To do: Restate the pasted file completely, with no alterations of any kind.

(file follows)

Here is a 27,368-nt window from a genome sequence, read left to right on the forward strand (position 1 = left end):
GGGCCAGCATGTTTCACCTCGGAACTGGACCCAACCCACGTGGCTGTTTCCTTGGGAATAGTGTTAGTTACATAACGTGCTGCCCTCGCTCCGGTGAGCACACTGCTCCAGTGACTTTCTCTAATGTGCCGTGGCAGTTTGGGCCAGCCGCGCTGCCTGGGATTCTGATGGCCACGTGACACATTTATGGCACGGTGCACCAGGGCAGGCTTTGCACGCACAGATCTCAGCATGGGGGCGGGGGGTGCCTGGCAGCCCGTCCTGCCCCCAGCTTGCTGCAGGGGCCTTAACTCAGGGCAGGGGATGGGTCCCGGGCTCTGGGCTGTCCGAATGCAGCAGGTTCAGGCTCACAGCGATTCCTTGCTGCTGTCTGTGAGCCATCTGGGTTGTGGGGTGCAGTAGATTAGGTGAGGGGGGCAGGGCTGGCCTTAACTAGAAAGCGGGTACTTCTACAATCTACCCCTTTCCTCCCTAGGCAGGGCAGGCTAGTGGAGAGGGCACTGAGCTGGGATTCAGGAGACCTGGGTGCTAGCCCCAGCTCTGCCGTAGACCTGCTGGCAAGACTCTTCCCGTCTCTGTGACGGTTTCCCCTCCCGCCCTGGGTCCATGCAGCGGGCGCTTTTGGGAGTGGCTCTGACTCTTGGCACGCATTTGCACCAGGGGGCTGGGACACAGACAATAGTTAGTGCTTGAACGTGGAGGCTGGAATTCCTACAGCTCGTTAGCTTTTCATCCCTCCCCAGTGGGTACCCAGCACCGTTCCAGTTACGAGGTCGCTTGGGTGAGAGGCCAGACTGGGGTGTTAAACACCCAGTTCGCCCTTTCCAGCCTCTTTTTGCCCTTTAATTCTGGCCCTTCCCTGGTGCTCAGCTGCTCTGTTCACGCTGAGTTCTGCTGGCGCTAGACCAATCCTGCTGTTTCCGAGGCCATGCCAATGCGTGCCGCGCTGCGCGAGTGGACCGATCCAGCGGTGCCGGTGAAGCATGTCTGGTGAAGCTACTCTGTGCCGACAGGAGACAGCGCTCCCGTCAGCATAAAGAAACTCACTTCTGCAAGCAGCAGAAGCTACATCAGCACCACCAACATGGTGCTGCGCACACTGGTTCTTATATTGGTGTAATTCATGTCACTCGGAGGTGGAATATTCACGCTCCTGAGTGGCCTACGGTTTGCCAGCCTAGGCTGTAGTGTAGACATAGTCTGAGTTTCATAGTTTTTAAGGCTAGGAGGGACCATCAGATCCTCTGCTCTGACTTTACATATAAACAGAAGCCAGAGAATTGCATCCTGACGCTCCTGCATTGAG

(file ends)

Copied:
Here is a 27,368-nt window from a genome sequence, read left to right on the forward strand (position 1 = left end):
GGGCCAGCATGTTTCACCTCGGAACTGGACCCAACCCACGTGGCTGTTTCCTTGGGAATAGTGTTAGTTACATAACGTGCTGCCCTCGCTCCGGTGAGCACACTGCTCCAGTGACTTTCTCTAATGTGCCGTGGCAGTTTGGGCCAGCCGCGCTGCCTGGGATTCTGATGGCCACGTGACACATTTATGGCACGGTGCACCAGGGCAGGCTTTGCACGCACAGATCTCAGCATGGGGGCGGGGGGTGCCTGGCAGCCCGTCCTGCCCCCAGCTTGCTGCAGGGGCCTTAACTCAGGGCAGGGGATGGGTCCCGGGCTCTGGGCTGTCCGAATGCAGCAGGTTCAGGCTCACAGCGATTCCTTGCTGCTGTCTGTGAGCCATCTGGGTTGTGGGGTGCAGTAGATTAGGTGAGGGGGGCAGGGCTGGCCTTAACTAGAAAGCGGGTACTTCTACAATCTACCCCTTTCCTCCCTAGGCAGGGCAGGCTAGTGGAGAGGGCACTGAGCTGGGATTCAGGAGACCTGGGTGCTAGCCCCAGCTCTGCCGTAGACCTGCTGGCAAGACTCTTCCCGTCTCTGTGACGGTTTCCCCTCCCGCCCTGGGTCCATGCAGCGGGCGCTTTTGGGAGTGGCTCTGACTCTTGGCACGCATTTGCACCAGGGGGCTGGGACACAGACAATAGTTAGTGCTTGAACGTGGAGGCTGGAATTCCTACAGCTCGTTAGCTTTTCATCCCTCCCCAGTGGGTACCCAGCACCGTTCCAGTTACGAGGTCGCTTGGGTGAGAGGCCAGACTGGGGTGTTAAACACCCAGTTCGCCCTTTCCAGCCTCTTTTTGCCCTTTAATTCTGGCCCTTCCCTGGTGCTCAGCTGCTCTGTTCACGCTGAGTTCTGCTGGCGCTAGACCAATCCTGCTGTTTCCGAGGCCATGCCAATGCGTGCCGCGCTGCGCGAGTGGACCGATCCAGCGGTGCCGGTGAAGCATGTCTGGTGAAGCTACTCTGTGCCGACAGGAGACAGCGCTCCCGTCAGCATAAAGAAACTCACTTCTGCAAGCAGCAGAAGCTACATCAGCACCACCAACATGGTGCTGCGCACACTGGTTCTTATATTGGTGTAATTCATGTCACTCGGAGGTGGAATATTCACGCTCCTGAGTGGCCTACGGTTTGCCAGCCTAGGCTGTAGTGTAGACATAGTCTGAGTTTCATAGTTTTTAAGGCTAGGAGGGACCATCAGATCCTCTGCTCTGACTTTACATATAAACAGAAGCCAGAGAATTGCATCCTGACGCTCCTGCATTGAG